“We just got out of a school shooting and there are people just rushing to help others they have no idea about,” Hess said. “You see something like that, not only is it only the coolest thing ever, it makes you want to go out and live.”

Chisholm said he saw the affected community come together after the shooting.

You experience the worst of humanity, but then immediately see the best of humanity.”– Benjamin Chisholm, Arapahoe survivor

“You experience the worst of humanity, but then immediately see the best of humanity,” Chisholm said. 

Holton explained how he still feels following the shooting and how the event intensified his anxiety and created different mental health issues. 

“To this day I am still affected by this, especially when I’m having a bad day or another shooting or something similar happens,” Holton said. “I became depressed after the shooting, because I tried to bottle up the emotions that were caused by the shooting.”

This is the green lighter with a golden shamrock in the corner that Jordan Hess, freshman agricultural business major, had in his back pocket during the Arapahoe School Shooting. (Photo | Austin Fleskes)
This is the lighter that Jordan Hess, freshman agricultural business major, had in his back pocket during the Arapahoe School Shooting. (Austin Fleskes | Collegian)

To this day, Hess carries around a green Zippo lighter, with a golden shamrock on it, which was in his back pocket during the incident. 

Holton wrote this event taught him a few different things: that everyone deals with issues in ways that may not be apparent and everyone should be treated with respect. 

“I have learned that you really need to cherish everything in life, because you don’t know when it is going to be taken away from you,” Holton wrote.

Retzlaff said the event made him value life more, as well as how people were affected by the event, stating that it goes beyond physical damage into mental damage.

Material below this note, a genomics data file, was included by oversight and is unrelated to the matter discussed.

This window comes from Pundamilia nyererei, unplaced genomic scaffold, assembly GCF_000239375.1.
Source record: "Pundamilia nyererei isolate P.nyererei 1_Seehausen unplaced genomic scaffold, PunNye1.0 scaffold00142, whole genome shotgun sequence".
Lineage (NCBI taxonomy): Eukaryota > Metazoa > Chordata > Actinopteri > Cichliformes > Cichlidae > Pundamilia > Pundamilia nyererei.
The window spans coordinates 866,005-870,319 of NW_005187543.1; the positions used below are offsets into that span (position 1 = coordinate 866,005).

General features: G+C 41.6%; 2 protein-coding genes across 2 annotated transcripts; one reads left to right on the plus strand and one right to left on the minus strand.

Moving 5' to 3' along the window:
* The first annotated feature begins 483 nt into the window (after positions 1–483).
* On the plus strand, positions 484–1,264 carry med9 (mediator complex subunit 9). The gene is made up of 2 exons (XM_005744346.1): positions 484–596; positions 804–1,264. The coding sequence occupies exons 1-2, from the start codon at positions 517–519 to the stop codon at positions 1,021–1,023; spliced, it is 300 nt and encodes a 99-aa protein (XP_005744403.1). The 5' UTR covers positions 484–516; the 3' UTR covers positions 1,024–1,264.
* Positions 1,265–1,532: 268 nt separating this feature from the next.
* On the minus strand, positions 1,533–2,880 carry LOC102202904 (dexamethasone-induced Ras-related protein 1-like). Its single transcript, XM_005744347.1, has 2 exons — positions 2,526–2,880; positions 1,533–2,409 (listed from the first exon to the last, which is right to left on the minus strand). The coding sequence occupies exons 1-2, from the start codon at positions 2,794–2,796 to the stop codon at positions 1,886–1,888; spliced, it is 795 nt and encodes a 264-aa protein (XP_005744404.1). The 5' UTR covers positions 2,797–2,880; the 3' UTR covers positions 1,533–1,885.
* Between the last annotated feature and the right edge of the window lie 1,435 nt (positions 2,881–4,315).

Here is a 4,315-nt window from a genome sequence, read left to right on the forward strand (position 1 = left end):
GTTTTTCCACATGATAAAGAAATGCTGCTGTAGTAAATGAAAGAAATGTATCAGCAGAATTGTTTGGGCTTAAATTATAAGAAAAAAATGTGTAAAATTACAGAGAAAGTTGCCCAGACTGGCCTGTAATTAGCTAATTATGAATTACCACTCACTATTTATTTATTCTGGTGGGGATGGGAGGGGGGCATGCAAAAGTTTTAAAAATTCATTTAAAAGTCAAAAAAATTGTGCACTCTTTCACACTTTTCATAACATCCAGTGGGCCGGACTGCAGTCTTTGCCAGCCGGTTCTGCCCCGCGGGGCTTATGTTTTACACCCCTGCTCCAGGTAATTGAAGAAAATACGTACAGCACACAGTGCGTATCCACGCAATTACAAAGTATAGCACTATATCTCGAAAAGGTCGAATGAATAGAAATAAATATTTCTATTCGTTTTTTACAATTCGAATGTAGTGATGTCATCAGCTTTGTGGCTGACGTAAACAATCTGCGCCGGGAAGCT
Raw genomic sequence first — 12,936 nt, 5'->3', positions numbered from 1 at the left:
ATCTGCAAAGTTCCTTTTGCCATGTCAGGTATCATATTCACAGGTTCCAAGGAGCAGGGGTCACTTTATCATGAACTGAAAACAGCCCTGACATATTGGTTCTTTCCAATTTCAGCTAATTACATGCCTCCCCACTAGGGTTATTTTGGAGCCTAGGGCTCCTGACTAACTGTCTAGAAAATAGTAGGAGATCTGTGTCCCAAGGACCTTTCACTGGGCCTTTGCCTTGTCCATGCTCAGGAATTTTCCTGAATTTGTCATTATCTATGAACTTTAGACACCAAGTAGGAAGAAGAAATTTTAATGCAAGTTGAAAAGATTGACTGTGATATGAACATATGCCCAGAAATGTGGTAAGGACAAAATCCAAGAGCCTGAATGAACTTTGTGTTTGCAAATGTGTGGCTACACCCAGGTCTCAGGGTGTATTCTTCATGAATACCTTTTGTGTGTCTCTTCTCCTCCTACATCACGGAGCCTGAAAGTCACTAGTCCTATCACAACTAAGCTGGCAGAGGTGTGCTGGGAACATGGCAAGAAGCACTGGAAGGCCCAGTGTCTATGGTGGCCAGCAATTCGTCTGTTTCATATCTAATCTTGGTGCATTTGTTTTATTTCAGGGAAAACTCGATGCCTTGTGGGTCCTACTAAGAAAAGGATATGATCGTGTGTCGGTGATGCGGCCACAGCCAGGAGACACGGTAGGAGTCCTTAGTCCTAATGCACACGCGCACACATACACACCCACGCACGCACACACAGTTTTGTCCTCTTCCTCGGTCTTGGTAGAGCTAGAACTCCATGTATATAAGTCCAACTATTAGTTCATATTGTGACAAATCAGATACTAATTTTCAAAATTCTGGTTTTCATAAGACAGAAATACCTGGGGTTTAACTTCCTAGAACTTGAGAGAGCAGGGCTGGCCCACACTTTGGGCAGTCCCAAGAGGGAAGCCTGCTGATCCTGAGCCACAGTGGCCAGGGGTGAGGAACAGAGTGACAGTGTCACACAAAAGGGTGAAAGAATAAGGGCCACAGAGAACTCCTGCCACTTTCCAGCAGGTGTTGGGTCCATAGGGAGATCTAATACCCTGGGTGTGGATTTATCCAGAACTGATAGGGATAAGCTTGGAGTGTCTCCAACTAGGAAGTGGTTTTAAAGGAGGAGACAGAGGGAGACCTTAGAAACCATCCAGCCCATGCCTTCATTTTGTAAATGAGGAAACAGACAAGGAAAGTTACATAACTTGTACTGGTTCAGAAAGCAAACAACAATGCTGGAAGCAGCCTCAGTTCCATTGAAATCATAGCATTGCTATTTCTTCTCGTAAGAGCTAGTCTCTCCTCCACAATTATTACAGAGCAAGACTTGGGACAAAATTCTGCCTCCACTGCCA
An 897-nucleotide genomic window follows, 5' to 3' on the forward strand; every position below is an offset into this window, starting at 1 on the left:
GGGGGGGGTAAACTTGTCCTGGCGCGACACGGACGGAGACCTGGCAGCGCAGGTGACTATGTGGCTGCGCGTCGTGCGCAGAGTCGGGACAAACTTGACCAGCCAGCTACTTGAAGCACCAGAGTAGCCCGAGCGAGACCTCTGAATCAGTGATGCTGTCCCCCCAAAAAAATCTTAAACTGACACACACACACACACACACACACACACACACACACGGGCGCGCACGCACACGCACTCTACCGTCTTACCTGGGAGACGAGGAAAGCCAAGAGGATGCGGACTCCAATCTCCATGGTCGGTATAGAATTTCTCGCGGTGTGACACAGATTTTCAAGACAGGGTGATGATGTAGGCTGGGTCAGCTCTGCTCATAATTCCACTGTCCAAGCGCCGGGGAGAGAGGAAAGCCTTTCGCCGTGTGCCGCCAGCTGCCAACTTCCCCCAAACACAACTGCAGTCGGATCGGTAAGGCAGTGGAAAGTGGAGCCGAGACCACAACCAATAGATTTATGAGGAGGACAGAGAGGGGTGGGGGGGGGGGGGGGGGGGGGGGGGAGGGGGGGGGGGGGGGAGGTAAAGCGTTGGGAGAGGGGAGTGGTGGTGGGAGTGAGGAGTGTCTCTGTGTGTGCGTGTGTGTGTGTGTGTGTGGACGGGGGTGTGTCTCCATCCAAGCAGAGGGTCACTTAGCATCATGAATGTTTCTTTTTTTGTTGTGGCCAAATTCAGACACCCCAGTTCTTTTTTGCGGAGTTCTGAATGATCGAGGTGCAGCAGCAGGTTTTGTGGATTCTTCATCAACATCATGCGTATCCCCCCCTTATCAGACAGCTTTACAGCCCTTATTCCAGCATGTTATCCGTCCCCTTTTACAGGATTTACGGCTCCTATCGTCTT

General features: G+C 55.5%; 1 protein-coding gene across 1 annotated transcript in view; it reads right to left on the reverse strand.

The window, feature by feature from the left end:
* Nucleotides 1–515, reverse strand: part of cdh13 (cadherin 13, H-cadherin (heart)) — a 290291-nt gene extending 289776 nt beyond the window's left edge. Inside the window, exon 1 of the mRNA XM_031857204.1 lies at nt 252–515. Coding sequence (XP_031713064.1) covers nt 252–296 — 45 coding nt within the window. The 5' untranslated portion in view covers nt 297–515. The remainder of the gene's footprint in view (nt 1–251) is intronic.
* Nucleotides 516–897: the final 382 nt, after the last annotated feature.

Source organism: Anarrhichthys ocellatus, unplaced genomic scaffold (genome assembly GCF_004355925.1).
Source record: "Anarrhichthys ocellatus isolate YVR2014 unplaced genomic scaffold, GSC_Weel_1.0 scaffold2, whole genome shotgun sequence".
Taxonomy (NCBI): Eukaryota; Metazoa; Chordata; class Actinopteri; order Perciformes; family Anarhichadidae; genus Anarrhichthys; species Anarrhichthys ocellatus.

“There is lots of pain and hurt that goes on throughout the school community,” Retzlaff said, adding each case of damage depends on the person. “It’s definitely individual. Everyone is affected in a different way. It’s important to talk to people about it, so people understand if it’s something that is still effecting them really deeply.”

Madison Shultz, a senior civil engineering major, said that this event changed her perspective on the world, causing her to be more adventurous and live life like every day counted.

“Try to be aware of the people around you. They could be going through things you don’t know about,” Shultz said, adding that every person grieves in different ways, and healing will come in different ways for each person. 

Chisholm said while he has an optimistic view on life, not everyone does, and because of this, he hopes others can treat each other well. 

“People need to be good to each other. It’s important to be kind to each other,” Chisholm said. “That’s what this event reveals more than anything else.” 

Collegian reporter Austin Fleskes can be reached at or on Twitter @Austinfleskes07.